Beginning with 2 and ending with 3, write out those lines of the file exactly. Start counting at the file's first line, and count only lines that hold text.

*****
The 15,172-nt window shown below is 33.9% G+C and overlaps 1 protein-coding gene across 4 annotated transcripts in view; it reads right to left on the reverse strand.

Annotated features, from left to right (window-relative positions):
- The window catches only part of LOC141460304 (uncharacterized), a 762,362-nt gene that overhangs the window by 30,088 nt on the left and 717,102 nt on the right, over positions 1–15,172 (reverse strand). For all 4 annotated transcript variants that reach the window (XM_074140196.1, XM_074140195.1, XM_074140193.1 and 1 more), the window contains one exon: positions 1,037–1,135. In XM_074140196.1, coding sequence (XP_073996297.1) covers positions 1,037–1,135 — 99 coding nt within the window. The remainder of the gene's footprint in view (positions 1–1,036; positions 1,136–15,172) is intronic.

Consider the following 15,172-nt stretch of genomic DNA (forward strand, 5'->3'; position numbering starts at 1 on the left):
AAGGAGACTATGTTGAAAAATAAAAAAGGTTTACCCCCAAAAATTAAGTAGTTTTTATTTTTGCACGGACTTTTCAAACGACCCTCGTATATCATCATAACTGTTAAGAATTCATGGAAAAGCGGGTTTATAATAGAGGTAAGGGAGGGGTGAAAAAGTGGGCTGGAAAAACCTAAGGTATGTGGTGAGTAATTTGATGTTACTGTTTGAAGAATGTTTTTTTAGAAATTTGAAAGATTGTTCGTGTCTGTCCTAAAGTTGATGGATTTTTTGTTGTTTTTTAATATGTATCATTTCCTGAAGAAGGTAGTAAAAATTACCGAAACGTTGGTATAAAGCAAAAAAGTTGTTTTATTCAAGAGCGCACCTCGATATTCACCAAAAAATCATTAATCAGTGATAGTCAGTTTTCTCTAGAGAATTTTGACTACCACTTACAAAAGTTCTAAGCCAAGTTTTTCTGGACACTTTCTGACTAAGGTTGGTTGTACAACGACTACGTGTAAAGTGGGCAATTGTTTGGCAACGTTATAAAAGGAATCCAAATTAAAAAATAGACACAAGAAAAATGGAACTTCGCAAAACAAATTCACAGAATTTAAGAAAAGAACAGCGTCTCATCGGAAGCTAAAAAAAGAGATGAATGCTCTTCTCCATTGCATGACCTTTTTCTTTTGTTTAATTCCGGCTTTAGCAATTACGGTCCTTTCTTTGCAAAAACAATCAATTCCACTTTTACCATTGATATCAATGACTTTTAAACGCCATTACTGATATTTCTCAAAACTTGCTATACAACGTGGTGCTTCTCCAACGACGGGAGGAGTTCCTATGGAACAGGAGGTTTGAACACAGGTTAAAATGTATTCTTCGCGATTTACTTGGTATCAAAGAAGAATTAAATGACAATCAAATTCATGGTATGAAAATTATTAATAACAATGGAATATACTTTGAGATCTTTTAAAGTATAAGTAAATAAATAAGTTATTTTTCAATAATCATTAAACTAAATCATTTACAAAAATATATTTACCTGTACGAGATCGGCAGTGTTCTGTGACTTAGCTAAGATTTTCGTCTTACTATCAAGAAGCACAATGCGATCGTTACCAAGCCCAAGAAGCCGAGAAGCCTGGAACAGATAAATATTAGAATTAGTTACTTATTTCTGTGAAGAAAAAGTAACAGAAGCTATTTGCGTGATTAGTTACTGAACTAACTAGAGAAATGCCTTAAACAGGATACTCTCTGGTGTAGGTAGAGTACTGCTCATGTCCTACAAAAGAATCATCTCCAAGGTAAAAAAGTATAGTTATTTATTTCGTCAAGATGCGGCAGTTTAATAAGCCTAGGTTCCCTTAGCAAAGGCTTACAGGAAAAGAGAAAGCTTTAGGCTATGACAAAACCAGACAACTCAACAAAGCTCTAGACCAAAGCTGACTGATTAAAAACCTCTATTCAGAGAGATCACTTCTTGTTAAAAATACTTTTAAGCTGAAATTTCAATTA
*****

Annotated features, from left to right (window-relative positions):
- The window catches only part of LOC141460304 (uncharacterized), a 762,362-nt gene that overhangs the window by 30,088 nt on the left and 717,102 nt on the right, over positions 1–15,172 (reverse strand). For all 4 annotated transcript variants that reach the window (XM_074140196.1, XM_074140195.1, XM_074140193.1 and 1 more), the window contains one exon: positions 1,037–1,135. In XM_074140196.1, coding sequence (XP_073996297.1) covers positions 1,037–1,135 — 99 coding nt within the window. The remainder of the gene's footprint in view (positions 1–1,036; positions 1,136–15,172) is intronic.